Thought Collector: Printing
[retyped on March 30, 2015 from a printout from March 16, 2002 from an email account that no longer exists that was tied into a device no longer supported! If I hadn’t printed this out, these would would forever be gone. Prophetic words follow! -Ken]
Printing is an amazing thing. By writing in a format that is captured on paper, there is a chance to communicate with the future! Hundreds of years may pass by, but your little piece of paper may be your ticket to immortality!
Look at Emily Dickenson. What if all of her poetry was captured on paper-tape, used back in the 1970s moreso than magnetic media? 100 years later, it’s unlikely that anyone would be able to decode it, or would even want to, because it is encrypted in a sense.
Or worse, had her poetry been saved to diskette, the magnetic media would have deteriorated. Or in a sent-email stored on a server somewhere? What if the holder of that server goes out of business? There goes your poetry, Emily.
But no! She wrote on every piece of paper she could find – even toilet paper. Because of this – because her writings were saved on paper, they were found, and read, and saved, and cherished. She died, but became immortal in a very human fashion.
I don’t like my work to be lost. There is nothing worse than getting everything “just so”, and blam, something happens that destroys or distorts your work.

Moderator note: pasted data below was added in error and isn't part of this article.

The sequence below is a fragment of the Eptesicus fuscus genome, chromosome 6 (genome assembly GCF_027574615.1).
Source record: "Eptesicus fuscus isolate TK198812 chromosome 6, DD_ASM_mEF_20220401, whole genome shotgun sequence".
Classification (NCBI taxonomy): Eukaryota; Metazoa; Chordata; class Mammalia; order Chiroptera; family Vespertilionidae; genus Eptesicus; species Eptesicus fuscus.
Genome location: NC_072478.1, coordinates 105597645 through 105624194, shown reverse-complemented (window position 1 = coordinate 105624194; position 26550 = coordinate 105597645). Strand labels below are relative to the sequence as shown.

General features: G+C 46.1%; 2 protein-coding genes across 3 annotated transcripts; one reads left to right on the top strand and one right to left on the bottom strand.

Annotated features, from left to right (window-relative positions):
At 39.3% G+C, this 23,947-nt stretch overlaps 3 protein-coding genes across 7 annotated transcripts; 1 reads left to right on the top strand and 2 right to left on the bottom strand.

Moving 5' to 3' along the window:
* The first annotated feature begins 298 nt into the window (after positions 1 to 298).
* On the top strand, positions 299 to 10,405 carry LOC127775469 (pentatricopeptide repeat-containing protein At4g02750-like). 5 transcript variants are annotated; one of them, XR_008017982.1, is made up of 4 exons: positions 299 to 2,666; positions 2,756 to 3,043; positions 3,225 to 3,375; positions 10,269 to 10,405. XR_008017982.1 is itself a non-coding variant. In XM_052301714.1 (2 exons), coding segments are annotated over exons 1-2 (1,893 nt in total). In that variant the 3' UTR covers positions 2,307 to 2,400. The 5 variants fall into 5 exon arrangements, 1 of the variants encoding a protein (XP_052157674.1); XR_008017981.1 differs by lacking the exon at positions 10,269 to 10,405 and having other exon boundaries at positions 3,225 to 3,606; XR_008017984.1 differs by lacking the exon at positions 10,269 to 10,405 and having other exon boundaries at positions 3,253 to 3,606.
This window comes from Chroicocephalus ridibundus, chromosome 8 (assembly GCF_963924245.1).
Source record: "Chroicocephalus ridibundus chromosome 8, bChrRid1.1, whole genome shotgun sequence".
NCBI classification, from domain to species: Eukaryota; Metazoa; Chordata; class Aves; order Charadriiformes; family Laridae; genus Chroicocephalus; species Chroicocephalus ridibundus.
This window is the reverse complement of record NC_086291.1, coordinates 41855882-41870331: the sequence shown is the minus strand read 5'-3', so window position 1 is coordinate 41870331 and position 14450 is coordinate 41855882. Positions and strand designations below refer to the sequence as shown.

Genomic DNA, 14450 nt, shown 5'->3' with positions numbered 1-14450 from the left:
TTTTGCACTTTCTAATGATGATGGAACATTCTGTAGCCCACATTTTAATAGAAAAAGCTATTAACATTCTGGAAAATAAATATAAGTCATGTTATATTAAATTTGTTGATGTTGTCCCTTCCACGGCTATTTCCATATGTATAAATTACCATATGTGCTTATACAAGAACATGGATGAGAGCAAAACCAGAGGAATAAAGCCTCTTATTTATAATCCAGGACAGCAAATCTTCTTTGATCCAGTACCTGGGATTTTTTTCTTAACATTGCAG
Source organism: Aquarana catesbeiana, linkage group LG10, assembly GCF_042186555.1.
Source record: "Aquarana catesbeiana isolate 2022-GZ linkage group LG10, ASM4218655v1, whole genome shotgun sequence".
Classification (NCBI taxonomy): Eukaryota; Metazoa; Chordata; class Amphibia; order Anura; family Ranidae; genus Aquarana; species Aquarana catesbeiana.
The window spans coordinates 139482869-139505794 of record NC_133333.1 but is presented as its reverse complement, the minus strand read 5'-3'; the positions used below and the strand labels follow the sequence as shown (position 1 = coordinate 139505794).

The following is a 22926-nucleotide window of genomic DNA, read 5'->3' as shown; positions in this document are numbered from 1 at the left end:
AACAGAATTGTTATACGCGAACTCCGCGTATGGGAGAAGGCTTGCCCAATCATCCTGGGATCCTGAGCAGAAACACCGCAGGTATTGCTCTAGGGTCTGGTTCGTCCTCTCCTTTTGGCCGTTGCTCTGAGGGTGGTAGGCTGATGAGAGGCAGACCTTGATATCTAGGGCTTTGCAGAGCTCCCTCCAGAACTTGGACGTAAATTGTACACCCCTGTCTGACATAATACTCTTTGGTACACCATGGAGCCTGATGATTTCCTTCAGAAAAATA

Certainly, I could learn to take the stance of the Buddhist monk sand-painting, spending months drawing a picture with colored sand, only to destroy it when finished. In a sense, that’s what happens when you write and other people read. When other people read what you wrote, your written thoughts are being scattered to the winds – the thoughts are no longer just yours anymore, but belong to anyone who reads them.
It’s a frightening thing – your baby is out there for the world to take, distort, malign, or worse: Ignore. But it’s empowering as well – your baby is out there for the world to cherish, nurture, love, absorb.
The permanence of printing appeals to me the most. if the batteries die on my VTech Postbox companion, everything I wrote here is lost. If the Yahoo server that I send the e-mail to has a glitch, it’s lost. Print it out, and technology is less likely to destroy it. Sure, there is fire and water – but if you have fire and water destroying your writings, it’s more than likely that more important things than your writings are at stake!
That’s all I have to say for now on on this subject.